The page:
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After enduring a refreshingly chilly few days prior, Cape Town greeted us with an unexpected scorcher of a day in preparation for Parklife. At Green Point Park, attendees had ample time to pursue everything under the sun (literally and excessively, shade was scarce), whilst feverish anticipation for UK headliners The Temper Trap spread like wildfire.
Opposite The Other set the day in motion. As one of their first performances without former member Matthew Budden, the band exhibited an explosive new set showcasing highlights of their upcoming EP. Although their energy contrasted heavily with the morning’s unruffled energy, the band undoubtingly proved themselves worthy of all the attention they’ve been receiving as of late.
Adding a second stage made Parklife an event of notable missioning and with both stages filled with must-see acts, it was a shame to have to miss a few. Native Young’s authentically-African kwela jive had all heads turning, whilst Benjamin Dey of Ben Dey and The Concrete Lions maintained flawless, roaring vocal lines amidst indie-rock riffs.
The event’s contract in acts was refreshing. Guy Buttery and USA-based instrumental songsmith Kaki King engulfed their devout crowds with sheer awe-inspiring, acoustic guitar technique. San Francisco-hailing songwriter Michael Franti, amid a few strained vocals, pulled cover after cover through a very impressive methodology of soul, funk, reggae and rock, ending off with John Lennon’s ‘Imagine’, easily striking a chord with any crowd.
Matthew Mole’s impeccable live dynamic never fails to impress me. Although I’ve been fortunate enough to see him a few times this year, the adjustments he makes to his individual sets never go unnoticed. Although, I don’t blame him enduring his infamous crowd-drum routine near the end. Drummer for Mole, Josh Klynsmith of Gangs of Ballet, shortly joined the rest of the band at the other stage for a particularly striking set, where their older catalogue was received with open arms up in the air. For a group who should be on the main stage opening for the headliner, Gangs accepted their slot gracefully and slaying it, proving why they’re still one of the best live acts to beat.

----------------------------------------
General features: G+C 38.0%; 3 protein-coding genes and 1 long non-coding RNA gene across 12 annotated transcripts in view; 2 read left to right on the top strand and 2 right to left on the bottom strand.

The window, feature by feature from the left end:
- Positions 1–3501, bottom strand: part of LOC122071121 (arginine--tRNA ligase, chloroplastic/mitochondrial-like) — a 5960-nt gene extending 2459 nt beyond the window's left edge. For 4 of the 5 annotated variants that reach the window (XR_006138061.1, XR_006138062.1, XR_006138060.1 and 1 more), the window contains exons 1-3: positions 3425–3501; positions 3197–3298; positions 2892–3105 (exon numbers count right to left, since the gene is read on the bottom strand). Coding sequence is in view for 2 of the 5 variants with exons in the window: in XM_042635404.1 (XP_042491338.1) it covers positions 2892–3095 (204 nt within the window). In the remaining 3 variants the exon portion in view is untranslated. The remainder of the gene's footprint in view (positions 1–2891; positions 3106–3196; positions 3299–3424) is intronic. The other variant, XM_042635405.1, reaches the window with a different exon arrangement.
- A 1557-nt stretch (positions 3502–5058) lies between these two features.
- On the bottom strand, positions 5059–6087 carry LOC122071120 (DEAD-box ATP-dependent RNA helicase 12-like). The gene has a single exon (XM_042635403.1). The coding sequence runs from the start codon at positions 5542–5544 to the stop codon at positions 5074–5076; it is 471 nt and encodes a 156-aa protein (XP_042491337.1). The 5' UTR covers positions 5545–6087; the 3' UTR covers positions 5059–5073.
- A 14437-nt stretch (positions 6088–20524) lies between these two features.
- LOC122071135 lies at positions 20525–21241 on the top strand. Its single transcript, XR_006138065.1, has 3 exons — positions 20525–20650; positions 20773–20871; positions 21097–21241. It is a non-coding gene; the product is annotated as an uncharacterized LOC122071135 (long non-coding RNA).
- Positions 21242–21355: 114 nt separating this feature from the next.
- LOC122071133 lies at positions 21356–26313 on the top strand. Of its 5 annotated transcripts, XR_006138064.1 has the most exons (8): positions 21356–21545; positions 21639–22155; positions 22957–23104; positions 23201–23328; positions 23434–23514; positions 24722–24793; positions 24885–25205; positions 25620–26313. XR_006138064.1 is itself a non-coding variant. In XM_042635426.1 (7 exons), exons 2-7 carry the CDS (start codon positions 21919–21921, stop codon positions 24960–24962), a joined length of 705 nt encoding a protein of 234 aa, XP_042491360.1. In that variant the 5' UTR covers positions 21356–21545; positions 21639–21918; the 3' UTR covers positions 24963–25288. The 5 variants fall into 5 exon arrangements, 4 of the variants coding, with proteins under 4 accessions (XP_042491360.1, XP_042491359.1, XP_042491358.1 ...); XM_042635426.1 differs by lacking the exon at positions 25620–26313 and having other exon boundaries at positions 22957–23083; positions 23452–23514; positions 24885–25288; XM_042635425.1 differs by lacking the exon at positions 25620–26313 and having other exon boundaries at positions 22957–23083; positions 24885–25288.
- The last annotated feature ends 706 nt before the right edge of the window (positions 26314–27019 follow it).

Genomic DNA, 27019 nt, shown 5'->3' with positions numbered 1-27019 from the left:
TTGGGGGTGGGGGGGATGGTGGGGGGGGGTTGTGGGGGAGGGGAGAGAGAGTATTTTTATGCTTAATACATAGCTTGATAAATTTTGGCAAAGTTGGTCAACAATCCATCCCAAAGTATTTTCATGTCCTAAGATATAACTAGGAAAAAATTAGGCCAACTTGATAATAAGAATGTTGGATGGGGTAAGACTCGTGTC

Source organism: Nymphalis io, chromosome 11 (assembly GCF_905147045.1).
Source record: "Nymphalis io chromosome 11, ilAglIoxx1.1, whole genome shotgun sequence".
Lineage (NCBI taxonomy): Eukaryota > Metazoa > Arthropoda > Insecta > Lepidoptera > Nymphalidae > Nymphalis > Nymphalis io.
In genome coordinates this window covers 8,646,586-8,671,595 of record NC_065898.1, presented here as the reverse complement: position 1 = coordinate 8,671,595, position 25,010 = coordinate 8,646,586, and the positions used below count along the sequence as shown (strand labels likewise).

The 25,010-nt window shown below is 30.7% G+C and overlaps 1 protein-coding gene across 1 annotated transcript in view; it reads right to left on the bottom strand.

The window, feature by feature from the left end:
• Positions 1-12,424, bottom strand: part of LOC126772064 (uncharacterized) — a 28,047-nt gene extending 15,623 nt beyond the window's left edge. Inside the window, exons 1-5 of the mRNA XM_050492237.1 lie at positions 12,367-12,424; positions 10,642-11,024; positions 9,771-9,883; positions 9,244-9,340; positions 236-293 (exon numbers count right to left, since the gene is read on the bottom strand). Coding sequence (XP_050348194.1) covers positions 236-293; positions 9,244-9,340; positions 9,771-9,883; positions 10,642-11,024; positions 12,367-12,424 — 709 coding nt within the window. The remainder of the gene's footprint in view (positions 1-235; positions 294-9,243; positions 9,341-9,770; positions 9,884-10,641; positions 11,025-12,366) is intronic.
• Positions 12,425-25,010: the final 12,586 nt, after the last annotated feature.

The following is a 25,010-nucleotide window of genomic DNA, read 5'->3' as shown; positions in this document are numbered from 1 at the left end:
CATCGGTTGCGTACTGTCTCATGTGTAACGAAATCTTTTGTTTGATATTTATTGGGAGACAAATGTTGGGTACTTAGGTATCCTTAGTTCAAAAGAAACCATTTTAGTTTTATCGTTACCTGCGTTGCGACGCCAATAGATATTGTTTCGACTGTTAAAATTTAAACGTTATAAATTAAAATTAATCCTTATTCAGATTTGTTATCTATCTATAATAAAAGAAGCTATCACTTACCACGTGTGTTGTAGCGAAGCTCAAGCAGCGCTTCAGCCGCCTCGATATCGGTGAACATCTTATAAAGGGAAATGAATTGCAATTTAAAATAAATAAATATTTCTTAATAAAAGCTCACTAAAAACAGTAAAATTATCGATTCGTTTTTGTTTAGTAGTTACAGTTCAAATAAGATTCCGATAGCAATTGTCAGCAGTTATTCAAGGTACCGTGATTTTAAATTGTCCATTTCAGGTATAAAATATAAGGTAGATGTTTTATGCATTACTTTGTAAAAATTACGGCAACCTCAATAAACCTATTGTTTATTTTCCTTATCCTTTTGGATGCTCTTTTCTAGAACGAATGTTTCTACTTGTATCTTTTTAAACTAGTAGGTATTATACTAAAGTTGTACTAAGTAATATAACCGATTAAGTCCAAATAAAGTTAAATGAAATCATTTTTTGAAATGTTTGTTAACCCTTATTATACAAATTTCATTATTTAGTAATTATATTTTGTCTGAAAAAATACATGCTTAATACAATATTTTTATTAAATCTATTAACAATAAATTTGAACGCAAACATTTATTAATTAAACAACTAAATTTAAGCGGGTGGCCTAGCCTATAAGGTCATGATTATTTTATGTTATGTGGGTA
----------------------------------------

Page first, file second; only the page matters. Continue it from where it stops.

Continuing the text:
Naturally, my expectations for Jeremy Loops were high, especially owing to the fact that I hadn’t seen him perform for over two years. Drawing a slightly larger crowd than the event’s headliners, Loops’ particularly zealous set of fan-favourites and a few newbies hit all the right spots. A new track called ‘The Shore’ evoked a positive response as well a track I presume is titled ‘Gold’, complete with a catchy call-and-response. However the sound was dismal and impacted upon the performance more than was necessary.
Just past sunset, The Temper Trap took to the stage. Almost swallowed by admirably-enthusiastic fans in front, the indie outfit’s set was of a noticeable quality that many transfixed, which had been duly noted at Lush Festival. The band’s ambient, U2-esque guitar lines and flawless vocal control somewhat contrasted to their super laid back stage presence. After an impassioned and gracious set closing with fan-favourite ‘Sweet Disposition’, the outfit radiated appreciation and departed. So too did most in attendance.
Francois Van Coke bared the brunt of this year’s event. Not only did he play after the headliner, which meant his crowd was sparse, but for a musician who prides himself on putting on a rock show of the highest quality, the sound (or lack thereof) did him zero favours. The level of sound, which got progressively lower and lower until, if you stood in front of the stage you could easily have an entire conversation, was again dismal. This resulted in the rocker telling the event to get screwed and cutting his set short.
A pretty shitty way to end what was generally a top class event.
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